Masters of Architecture 4+2 Program Prerequisites:
In addition to the Masters of Architecture 4+3 Prerequisites, prior to starting this program at NewSchool, it is expected that an applicant has completed the following courses (or the equivalent at an outside institution) in accordance with NAAB accreditation requirements. For students that have not completed these courses prior to applying to NewSchool, the missing coursework will be added as required supplemental coursework to the student’s 4+2 degree requirements.
Materials & Methods I/II (AR721/AR72): These classes provides students with the fundamental knowledge of the properties and methods of construction for wood, steel, aluminum, iron, concrete, masonry, gypsum products, glass, and finishes available for the interior and exterior of buildings, and thermal and moisture protection materials. A detailed analysis of the methods of application of these materials is the main focus of these courses.
Statics (AR723): This course provides an introduction to the concept of static equilibrium and its role in structural design. The basic concepts of structural design, such as stresses, tension, comprehension, shear, and bending moment will be studied.
Structures I (AR725): Structural Systems & Principles - This course introduces the student to the overarching theory and practice of structural design as a system of elements (foundation, column, beam, slab, bearing wall, etc.) as they are deployed across the various building materials.
Structures II (AR726): Wood, Steel, & Concrete - This course focuses on the analysis of forces, stresses, and deflection as they relate to post, column, beam, joist, truss, and other aspects of conventional wood, steel, and concrete construction.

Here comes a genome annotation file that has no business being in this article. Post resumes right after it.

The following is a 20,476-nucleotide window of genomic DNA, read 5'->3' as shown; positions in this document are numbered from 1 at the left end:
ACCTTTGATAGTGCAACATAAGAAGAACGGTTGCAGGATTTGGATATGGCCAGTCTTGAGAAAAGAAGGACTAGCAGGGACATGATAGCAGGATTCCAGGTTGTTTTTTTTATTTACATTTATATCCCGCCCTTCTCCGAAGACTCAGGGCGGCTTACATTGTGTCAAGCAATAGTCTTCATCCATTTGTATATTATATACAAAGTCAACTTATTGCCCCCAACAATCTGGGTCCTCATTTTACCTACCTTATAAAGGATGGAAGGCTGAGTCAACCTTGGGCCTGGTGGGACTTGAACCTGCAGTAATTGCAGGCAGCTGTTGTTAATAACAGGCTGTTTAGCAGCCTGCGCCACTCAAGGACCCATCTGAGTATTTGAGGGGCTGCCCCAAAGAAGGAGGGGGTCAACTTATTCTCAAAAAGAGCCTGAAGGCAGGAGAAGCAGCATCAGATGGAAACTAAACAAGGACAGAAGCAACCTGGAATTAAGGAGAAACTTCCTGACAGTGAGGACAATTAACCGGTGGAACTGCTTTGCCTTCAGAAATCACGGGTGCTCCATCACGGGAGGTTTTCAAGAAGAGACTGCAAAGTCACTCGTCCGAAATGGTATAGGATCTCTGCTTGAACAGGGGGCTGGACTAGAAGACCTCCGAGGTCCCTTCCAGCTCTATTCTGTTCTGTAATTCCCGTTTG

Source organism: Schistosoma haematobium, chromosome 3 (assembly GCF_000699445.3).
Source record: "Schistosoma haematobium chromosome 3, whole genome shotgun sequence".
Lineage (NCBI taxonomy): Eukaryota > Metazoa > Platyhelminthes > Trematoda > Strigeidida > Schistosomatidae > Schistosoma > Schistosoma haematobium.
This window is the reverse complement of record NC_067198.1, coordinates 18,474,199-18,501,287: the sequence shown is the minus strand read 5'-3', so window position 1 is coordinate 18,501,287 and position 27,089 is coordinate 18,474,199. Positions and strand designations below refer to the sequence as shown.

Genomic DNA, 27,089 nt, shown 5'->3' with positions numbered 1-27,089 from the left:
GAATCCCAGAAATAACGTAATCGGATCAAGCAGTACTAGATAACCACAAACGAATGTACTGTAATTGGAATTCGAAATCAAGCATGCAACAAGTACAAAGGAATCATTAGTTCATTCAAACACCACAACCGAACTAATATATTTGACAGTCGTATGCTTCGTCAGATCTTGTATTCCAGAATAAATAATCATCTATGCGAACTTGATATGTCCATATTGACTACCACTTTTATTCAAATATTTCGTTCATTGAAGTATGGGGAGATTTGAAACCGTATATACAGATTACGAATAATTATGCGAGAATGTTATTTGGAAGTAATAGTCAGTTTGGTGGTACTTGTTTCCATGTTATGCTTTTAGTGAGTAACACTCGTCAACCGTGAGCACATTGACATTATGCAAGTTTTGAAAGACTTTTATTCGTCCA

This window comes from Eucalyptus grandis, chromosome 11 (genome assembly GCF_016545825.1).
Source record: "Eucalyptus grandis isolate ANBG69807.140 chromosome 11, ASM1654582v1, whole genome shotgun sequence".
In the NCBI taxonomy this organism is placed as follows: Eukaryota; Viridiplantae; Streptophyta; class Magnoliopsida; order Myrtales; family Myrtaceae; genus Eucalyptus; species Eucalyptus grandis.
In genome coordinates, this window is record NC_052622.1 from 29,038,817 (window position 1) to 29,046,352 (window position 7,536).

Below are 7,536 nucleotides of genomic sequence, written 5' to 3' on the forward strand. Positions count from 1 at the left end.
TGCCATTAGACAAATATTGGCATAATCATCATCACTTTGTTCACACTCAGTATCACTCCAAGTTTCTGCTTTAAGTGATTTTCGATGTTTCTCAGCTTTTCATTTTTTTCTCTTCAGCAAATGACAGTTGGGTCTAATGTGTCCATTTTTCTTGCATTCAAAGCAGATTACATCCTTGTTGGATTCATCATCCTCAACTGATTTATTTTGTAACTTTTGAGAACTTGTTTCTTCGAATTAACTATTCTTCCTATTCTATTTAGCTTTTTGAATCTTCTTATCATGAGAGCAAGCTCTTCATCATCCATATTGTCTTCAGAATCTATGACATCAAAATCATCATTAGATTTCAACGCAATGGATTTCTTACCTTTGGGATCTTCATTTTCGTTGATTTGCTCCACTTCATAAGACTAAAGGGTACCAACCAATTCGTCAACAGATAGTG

Structures III (AR727): Long-span, Seismic, & Emergent Trends – This course emphasizes both seismic and wind?load considerations, and explores the principles and primary design criteria for long?span structural systems. Additionally, the course exposes the student to emergent trends in non?conventional and sustainable structural design.
Representation I (AR741): This course focuses on both freehand drawing and mechanical drafting techniques as tools of exploring, evaluating, and understanding the built form and the larger urban environment, as well as cultivating and expressing the student’s own architectural ideas. These methods will introduce students to drawing as both a language and an analytical tool fundamental to seeing, thinking, understanding, and communicating.
Representation II (AR742): This course focuses on the integration of freehand and digital representational techniques and introduces the student to ideas of critical representation. The course gives emphasis to the speculative nature of drawings and their capacity to provoke the imagination and to communicate the “unseen” ideas and concepts present in both our minds and the environment. The development of keen analytical sensibilities, precision, and rigor in thought and expression is valued over the use of any single technique or software program.
History of Architecture: Neoclassic through 20th Century/History of Architecture, Early Christian through Baroque/History of Architecture, Pre-historic through Roman. (AR763/AR762/AR761): These courses cover architectural history from pre-historic through 20th century.